Many employers worry about the day they might discover their employees are organizing and joining a labor union.

This concern is natural, since an employer used to running its business as it deems fit, and according to its business needs, is not interested in sharing the helm with its employees’ representation.

However, it is important to know that unionizing is a basic right in Israel and that employers cannot prevent their employees from unionizing. Therefore:

  • You cannot prescribe in your employees’ personal employment contracts that they are not allowed to be represented by any employee organization.
  • You cannot require employees to sign an undertaking to not be represented by a labor union or an employees’work council.
  • You cannot bar a representative of a labor union from entering the employer’s premises.

If preliminary labor organizing has already begun, then it is even more important to strictly abide by the following rules of conduct:

  • Do not keep records about which employees have joined the labor union or are activists promoting unionizing.
  • Do not announce the employer’s dissatisfaction about the formation of the organization, and refrain from making any negative remarks about the unionizing, directly or indirectly, demonstratively or subliminally.
  • Do not threaten, discriminate against, adversely change employment terms, or fire an employee because he or she is unionizing.
  • Do not grant benefits or promise benefits to employees in relation to their joining or not joining a labor union.
  • Do not send personal messages (SMSs, emails, letters, etc.), initiate or hold meetings with groups of employees, or engage in personal conversations in relation to any matter pertaining to unionizing or preventing it. Employers may continue to hold meetings or conversations with their employees in relation to any other matter, provided it does not concern unionizing and provided it will not adversely influence the unionizing efforts.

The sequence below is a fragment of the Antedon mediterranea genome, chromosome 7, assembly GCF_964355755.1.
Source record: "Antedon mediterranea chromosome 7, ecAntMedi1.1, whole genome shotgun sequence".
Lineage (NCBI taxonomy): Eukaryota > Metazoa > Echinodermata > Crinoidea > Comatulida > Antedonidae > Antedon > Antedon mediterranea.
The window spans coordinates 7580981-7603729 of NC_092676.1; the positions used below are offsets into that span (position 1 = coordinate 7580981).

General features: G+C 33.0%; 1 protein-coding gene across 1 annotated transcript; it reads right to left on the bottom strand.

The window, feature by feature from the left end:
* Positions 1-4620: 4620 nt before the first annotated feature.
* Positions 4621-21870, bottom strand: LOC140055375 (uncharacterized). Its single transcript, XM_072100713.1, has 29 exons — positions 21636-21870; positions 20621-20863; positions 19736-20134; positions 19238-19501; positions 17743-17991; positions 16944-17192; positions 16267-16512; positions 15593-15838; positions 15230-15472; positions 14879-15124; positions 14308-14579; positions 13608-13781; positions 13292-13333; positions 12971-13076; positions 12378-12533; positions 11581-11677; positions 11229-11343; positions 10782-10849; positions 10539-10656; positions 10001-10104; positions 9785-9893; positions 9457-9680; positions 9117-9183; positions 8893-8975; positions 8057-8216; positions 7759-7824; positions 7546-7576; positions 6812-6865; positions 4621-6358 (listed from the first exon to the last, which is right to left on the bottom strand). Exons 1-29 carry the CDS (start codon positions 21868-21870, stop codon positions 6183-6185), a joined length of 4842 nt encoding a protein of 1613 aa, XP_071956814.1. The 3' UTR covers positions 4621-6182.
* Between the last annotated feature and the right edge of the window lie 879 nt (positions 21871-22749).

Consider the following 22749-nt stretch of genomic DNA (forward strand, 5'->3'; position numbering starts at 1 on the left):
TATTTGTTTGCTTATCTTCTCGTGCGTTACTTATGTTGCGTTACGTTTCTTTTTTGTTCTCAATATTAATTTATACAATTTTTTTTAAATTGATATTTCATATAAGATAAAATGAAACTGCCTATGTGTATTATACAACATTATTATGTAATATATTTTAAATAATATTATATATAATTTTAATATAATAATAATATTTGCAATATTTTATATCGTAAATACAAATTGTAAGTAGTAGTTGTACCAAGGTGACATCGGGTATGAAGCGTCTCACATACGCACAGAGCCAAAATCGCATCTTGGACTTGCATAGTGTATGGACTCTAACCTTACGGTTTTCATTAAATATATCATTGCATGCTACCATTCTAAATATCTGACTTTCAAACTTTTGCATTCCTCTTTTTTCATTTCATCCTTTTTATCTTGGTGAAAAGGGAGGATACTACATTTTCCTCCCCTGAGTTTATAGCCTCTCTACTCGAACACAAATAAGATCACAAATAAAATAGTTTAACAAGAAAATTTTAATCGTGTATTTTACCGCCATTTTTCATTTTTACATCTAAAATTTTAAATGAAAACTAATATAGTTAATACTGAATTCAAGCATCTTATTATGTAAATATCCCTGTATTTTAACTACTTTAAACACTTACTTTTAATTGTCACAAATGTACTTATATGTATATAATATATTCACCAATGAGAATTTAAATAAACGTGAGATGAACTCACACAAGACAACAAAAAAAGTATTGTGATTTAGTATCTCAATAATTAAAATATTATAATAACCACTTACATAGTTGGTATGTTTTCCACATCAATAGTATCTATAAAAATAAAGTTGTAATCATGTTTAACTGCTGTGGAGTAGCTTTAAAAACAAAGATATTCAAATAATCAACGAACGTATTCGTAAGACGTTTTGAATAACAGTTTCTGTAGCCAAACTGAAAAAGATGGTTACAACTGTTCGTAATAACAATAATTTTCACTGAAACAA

• Do not participate in an employees’ meeting, since even an employer’s passive attendance is liable to be construed as having an inappropriate influence on the freedom to unionize.

These stringent rules regarding the initial stage of unionizing were prescribed in labor court rulings in recent years, as part of the new era of unionizing in Israel, to prevent employers from being able to undermine unionizing by applying pressure and unfair coercive tactics on their employees.

Once the initial stage of unionizing has been completed, and the employees are represented by a representative labor organization, the balance of powers between the employer and its employees begins to level off and the employer is no longer perceived as the strong arm in these relations. This is because the courts view labor unions as bodies that protect employees, and thus bridge any existing gaps in the balance of powers in the employment relations.